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You can never be too careful
It seems every time you hit F5 there’s a new story about a massive corporate hack, a new ransomware outbreak, or the spread of dangerous new malware.
Unfortunately, you don’t need to do much to compromise your security–even browsing sites deemed safe can lead to an infection from a compromised banner ad. If you feel like there’s nothing you can do to stay safe you aren’t alone, but you don’t need to give up.
These 10 browser extensions can help add more than just peace of mind; they can step in where the average web browser fails and protect you from common threats.
A Firefox exclusive, Noscript does exactly what its name implies: It stops scripts. Configuring it after initial installation can be a bit cumbersome since it blocks most everything by default, but once it’s up and running your browser is super safe.
We’ve all been on a website that pops up a window that completely greys out the screen, and it isn’t always easy to find the button to kill it. Only the most trusting among us would want to click around looking for a way to get rid of a popup like that–the wrong click could be an invitation to infection.
BehindTheOverlay is a one-button kill for any and all overlays and browser screen-seizing popups. Just tap the little curtain button and you go straight back to the website you intended to visit.
HTTPS Everywhere, which was created by the Electronic Freedom Foundation in partnership with the TOR project, forces any website capable of HTTPS to use it. Securing web traffic with HTTPS is pretty much a non-option anymore, but plenty of websites have yet to make it their default behavior, which is why HTTPS Everywhere is important.
Securing your browsing isn’t an end-all-be-all security solution, but it’s an essential step in the right direction.
uBlock Origin, available for Chrome, Firefox, Microsoft Edge, and Opera, blocks more than just ads or scripts: It stops pretty much anything you tell it to. It can be loaded with lists for blocking domains, trackers, cookies, images–you name it.
Like other addons that stop certain web functionality from working, uBlock Origin can take some tweaking to get right. Don’t let that stop you, though: It’s formidable if you take the time to get it configured to suit you.
Sometimes ads aren’t a big deal: They help content creators make money, which is a good thing. Where ads become a problem is when they serve up links to bad sites or contain scripts that infect your computer.
Adblock Plus will stop those nefarious ads–and the not-so-nefarious ones–from getting through to your computer. You can choose to whitelist some sites, which is definitely a good thing to do if you want to support your favorites.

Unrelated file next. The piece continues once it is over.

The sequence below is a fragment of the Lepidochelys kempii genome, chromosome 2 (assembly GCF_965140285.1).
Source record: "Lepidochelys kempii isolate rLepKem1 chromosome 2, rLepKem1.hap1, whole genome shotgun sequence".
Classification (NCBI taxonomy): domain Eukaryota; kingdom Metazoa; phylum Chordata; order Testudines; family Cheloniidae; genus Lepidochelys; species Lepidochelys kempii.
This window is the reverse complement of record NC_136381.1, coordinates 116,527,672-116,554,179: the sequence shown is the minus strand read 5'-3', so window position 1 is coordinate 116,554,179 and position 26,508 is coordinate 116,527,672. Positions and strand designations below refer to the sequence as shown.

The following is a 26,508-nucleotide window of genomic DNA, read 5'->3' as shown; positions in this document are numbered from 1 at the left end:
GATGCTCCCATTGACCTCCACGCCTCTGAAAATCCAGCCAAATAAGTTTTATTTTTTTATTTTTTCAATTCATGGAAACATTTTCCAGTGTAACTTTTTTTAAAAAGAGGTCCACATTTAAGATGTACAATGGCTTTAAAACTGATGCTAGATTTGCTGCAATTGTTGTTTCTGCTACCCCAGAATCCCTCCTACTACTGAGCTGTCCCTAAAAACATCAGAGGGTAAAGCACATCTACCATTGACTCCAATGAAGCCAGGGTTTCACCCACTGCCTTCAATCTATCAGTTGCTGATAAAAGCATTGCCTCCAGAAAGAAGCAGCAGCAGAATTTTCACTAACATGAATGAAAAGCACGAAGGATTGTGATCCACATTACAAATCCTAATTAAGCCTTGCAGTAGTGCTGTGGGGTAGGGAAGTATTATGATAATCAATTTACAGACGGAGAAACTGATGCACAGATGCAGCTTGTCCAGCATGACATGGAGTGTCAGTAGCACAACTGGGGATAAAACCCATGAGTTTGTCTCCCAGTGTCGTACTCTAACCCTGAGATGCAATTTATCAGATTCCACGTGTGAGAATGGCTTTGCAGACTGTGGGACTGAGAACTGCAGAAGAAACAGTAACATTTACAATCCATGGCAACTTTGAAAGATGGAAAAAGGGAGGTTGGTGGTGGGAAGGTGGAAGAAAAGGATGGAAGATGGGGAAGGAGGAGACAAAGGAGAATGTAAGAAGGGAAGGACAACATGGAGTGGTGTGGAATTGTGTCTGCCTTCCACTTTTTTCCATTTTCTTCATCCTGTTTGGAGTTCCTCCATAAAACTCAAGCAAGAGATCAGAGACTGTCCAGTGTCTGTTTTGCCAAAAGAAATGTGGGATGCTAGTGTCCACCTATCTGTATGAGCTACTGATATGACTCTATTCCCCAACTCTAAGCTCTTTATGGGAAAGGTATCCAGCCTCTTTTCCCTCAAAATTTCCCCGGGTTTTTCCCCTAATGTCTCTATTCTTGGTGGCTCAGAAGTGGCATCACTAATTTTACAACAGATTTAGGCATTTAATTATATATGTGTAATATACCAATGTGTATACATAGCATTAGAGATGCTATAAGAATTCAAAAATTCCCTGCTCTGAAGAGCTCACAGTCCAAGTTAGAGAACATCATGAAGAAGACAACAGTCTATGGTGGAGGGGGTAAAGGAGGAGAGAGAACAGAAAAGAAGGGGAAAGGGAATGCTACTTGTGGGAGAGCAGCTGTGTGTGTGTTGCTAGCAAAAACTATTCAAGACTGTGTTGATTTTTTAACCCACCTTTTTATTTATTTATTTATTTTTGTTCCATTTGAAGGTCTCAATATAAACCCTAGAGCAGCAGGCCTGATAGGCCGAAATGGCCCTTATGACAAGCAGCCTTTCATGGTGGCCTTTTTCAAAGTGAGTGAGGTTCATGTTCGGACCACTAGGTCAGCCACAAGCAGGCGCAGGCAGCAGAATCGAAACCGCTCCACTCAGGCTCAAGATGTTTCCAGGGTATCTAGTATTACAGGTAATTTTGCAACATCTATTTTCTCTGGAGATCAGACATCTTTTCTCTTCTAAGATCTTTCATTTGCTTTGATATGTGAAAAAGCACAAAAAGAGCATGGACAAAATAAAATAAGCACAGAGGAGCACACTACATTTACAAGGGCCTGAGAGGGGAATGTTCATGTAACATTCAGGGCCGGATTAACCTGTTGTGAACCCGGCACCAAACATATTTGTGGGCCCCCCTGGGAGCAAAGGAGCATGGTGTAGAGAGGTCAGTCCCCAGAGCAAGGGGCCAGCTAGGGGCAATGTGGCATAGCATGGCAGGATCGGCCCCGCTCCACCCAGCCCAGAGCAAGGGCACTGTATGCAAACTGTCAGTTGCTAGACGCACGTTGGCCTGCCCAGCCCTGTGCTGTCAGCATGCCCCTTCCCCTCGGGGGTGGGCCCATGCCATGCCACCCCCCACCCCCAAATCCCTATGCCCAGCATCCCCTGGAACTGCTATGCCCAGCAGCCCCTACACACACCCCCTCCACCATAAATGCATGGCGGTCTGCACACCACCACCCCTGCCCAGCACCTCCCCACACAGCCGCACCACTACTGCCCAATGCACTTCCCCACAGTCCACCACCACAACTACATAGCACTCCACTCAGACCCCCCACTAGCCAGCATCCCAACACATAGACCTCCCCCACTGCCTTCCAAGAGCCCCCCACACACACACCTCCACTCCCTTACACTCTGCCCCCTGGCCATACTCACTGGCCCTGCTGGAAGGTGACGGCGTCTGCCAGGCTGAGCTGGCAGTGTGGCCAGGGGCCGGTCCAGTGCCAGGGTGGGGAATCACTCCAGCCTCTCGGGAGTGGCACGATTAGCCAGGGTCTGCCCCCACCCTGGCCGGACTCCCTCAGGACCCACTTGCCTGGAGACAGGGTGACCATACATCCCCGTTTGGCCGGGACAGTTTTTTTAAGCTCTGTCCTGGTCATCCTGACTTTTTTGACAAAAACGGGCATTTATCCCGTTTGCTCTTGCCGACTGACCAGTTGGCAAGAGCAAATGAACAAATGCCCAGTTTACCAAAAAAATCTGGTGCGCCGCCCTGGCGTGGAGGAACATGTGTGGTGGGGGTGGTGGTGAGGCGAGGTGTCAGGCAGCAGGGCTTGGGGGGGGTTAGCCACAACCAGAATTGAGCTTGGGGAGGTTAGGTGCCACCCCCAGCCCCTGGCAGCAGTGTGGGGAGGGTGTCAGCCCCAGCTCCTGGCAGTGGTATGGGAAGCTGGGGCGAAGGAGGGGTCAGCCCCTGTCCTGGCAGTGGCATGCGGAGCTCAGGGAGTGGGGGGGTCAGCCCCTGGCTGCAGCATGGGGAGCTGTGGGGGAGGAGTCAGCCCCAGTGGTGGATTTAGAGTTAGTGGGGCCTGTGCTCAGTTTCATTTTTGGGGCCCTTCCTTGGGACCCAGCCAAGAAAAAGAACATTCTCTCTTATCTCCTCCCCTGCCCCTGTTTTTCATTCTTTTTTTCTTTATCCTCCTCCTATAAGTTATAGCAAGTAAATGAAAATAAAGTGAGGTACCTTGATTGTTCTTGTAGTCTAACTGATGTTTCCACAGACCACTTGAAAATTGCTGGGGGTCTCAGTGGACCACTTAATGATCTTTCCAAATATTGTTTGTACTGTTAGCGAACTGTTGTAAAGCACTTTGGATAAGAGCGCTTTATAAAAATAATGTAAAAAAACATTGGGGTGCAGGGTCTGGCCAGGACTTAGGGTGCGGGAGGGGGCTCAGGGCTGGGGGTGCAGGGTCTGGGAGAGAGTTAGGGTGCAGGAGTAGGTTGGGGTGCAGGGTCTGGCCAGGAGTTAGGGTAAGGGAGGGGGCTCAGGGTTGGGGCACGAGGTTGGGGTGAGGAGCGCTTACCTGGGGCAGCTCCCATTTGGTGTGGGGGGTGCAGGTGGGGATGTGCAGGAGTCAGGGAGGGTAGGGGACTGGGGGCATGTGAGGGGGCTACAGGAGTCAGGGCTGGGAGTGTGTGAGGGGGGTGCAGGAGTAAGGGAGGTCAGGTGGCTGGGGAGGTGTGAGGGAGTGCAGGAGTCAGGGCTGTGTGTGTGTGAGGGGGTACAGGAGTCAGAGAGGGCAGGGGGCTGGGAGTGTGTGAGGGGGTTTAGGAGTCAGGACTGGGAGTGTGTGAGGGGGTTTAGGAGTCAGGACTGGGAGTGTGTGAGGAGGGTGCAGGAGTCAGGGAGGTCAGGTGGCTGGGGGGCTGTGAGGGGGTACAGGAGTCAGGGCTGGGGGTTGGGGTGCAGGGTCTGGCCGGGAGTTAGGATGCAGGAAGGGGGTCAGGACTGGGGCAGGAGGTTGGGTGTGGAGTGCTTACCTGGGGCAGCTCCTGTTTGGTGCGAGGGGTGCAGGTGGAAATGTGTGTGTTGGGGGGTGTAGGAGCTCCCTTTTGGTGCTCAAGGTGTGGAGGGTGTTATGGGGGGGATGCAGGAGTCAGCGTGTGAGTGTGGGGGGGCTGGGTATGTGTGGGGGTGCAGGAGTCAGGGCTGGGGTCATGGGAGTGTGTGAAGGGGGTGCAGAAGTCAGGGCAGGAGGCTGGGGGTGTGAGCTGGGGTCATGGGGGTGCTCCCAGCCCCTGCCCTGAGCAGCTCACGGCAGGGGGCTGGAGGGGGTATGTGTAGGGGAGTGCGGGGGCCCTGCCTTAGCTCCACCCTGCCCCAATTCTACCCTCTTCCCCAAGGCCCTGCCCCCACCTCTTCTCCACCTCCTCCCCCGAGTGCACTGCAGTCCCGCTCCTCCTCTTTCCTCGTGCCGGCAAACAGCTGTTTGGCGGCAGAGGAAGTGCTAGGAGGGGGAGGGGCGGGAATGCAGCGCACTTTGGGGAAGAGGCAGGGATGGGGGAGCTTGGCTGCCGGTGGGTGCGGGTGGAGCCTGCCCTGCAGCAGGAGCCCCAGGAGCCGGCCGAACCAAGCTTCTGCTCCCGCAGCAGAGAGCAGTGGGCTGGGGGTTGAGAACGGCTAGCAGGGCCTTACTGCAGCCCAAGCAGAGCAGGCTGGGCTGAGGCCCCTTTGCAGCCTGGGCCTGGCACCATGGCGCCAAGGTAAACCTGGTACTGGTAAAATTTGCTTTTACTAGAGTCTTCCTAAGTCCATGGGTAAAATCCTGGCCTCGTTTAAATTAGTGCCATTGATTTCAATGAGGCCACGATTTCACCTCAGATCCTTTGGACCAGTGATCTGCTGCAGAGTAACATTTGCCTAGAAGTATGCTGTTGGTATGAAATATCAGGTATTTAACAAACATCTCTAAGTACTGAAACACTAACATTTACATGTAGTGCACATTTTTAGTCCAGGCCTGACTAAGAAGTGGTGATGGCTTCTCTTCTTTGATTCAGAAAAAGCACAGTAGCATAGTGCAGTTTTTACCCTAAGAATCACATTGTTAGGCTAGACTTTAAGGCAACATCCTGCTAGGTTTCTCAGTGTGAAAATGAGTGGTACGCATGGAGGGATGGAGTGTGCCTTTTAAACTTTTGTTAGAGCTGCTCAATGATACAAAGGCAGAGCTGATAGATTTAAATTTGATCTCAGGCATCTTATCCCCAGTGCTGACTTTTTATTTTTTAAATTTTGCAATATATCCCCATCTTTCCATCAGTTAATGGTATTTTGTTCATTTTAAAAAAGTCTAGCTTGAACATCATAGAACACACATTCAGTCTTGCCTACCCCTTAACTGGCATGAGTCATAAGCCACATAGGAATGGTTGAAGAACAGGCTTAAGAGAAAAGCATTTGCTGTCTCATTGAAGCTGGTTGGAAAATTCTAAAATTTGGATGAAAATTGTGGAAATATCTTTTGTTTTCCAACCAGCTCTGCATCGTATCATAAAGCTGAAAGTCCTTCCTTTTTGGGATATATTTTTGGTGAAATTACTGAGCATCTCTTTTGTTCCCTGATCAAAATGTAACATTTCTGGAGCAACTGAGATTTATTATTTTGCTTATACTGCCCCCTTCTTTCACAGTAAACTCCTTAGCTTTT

In many cases shortened links are harmless–they’re just a way to save characters on Twitter or lessen the clutter in an email. Sometimes they’re used to hide a known bad site, and the shortening service can prevent your browser from realizing where you’re headed until it’s too late.
Unshorten.link provides a very necessary service: It takes shortened links, like those from bit.ly and t.co, and expands them to their full size. Anytime you click on a shortened link you’re redirected from the target to Unshorten’s page where the full domain gives you a hint at where you’re headed. It also lets you know if the link is to a domain known to be unsafe.
If you’re a Chrome user this is definitely one to check out.
Using a web browser, even in incognito mode, leaves a digital paper trail behind you that could contain a lot of personal information. Click&Clean gets rid of that data with just a single click.
Options range from deleting cookies to deleting all browsing data, and even scanning your browser to assess how secure it is. It’s a good idea to give it a shot, which you can do in Chrome and Firefox.
Most everyone concerned with internet privacy knows what a VPN is. And they also probably know what a hassle it is to find a reliable one that doesn’t cost money.
Hotspot Shield does provide free basic VPN service, allowing you to reroute your traffic to avoid being tracked, and its Chrome and Firefox extensions are as easy to use as flipping a toggle. You can also opt for a separate Hotspot Shield app if that’s your preference.